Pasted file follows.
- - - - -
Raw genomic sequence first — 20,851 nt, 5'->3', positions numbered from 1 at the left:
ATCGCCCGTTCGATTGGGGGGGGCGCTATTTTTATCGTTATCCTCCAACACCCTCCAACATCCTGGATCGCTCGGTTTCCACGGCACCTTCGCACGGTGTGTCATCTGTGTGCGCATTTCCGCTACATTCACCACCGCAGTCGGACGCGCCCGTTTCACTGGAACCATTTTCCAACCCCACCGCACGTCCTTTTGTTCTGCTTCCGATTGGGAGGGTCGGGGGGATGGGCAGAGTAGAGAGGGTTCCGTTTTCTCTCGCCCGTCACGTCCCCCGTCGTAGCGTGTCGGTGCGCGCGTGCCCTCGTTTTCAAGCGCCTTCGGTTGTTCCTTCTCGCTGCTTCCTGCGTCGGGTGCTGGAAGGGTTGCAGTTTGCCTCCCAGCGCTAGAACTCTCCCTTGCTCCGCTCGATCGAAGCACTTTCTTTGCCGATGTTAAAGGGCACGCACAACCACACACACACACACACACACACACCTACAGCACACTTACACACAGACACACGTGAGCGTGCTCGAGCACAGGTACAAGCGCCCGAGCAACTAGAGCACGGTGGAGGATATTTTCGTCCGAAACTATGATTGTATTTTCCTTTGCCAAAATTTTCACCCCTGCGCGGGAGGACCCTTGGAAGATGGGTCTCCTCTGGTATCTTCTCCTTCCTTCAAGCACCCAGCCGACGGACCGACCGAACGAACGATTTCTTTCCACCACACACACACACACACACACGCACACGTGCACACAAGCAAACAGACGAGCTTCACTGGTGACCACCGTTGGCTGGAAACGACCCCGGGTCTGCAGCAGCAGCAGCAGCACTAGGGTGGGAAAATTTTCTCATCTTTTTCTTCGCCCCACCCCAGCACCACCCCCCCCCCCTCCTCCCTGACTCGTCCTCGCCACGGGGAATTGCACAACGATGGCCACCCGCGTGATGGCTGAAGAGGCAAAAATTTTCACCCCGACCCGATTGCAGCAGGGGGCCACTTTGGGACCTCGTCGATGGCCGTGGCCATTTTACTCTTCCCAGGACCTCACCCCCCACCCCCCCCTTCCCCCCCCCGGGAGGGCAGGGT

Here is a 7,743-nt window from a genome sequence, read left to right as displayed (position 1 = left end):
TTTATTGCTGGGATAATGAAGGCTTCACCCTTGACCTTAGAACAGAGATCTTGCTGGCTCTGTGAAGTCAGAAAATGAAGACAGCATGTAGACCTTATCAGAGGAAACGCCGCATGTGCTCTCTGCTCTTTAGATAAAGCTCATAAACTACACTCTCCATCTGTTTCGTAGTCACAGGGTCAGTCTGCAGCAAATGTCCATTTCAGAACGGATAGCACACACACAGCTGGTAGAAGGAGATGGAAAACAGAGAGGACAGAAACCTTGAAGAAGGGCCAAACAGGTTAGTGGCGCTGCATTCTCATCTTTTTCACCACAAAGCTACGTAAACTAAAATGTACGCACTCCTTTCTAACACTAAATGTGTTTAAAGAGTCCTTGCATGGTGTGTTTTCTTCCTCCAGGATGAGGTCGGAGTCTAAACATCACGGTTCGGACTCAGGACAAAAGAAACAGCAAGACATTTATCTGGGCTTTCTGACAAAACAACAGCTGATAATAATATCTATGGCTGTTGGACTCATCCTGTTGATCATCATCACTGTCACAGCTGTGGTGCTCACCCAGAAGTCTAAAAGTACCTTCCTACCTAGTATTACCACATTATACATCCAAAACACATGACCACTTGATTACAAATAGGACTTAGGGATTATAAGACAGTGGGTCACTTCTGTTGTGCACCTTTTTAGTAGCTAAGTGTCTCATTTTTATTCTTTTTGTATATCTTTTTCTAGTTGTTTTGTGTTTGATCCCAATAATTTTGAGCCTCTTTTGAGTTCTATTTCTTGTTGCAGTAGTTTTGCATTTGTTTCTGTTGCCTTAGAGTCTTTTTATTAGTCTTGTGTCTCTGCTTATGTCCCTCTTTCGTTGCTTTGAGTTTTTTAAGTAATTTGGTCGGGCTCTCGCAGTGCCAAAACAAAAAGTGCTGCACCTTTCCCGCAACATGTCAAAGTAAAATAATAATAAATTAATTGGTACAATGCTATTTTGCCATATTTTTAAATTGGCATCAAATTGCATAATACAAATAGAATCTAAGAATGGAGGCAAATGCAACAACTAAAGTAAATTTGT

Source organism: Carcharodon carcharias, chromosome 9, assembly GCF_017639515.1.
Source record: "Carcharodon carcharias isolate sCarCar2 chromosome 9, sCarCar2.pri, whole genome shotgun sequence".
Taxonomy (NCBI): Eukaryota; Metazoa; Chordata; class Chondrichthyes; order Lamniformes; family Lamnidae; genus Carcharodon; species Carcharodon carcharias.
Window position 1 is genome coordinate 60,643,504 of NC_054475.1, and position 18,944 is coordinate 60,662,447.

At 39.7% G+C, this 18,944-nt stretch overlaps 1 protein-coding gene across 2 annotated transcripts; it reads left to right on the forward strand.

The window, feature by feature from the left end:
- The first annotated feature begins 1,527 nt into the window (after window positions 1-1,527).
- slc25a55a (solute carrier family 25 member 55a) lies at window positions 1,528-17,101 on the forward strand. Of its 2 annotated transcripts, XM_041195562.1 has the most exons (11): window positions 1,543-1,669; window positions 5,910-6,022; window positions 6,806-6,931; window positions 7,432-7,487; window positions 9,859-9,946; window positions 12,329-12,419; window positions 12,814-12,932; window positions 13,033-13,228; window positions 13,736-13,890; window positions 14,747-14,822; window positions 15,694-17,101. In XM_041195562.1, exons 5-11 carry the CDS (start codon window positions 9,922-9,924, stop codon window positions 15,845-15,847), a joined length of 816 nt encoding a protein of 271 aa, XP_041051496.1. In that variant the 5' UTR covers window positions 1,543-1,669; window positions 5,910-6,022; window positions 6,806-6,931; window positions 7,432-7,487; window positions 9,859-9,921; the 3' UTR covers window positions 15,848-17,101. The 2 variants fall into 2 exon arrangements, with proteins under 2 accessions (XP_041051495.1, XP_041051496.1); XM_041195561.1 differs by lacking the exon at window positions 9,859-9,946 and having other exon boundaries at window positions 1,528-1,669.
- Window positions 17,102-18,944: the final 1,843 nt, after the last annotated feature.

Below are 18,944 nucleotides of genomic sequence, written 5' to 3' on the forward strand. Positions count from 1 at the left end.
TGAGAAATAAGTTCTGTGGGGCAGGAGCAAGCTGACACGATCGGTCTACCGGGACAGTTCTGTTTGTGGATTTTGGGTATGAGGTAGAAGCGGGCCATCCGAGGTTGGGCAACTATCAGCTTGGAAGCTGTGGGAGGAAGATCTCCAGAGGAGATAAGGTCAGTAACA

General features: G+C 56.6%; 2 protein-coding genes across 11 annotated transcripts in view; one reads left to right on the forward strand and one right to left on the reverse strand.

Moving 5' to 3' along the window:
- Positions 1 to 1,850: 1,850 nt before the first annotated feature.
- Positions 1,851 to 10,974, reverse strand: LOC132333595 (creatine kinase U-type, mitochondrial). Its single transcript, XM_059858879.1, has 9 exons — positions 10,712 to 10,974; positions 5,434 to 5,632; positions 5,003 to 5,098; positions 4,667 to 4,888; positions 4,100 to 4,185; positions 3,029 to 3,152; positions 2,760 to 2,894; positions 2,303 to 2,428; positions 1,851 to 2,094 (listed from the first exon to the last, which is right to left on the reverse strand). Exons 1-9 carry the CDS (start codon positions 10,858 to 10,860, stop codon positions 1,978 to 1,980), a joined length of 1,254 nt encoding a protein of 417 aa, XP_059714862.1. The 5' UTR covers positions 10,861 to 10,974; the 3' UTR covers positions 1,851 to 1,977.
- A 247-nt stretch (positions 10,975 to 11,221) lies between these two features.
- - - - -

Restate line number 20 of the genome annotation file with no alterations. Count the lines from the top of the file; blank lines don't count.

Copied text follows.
- A 247-nt stretch (positions 10,975 to 11,221) lies between these two features.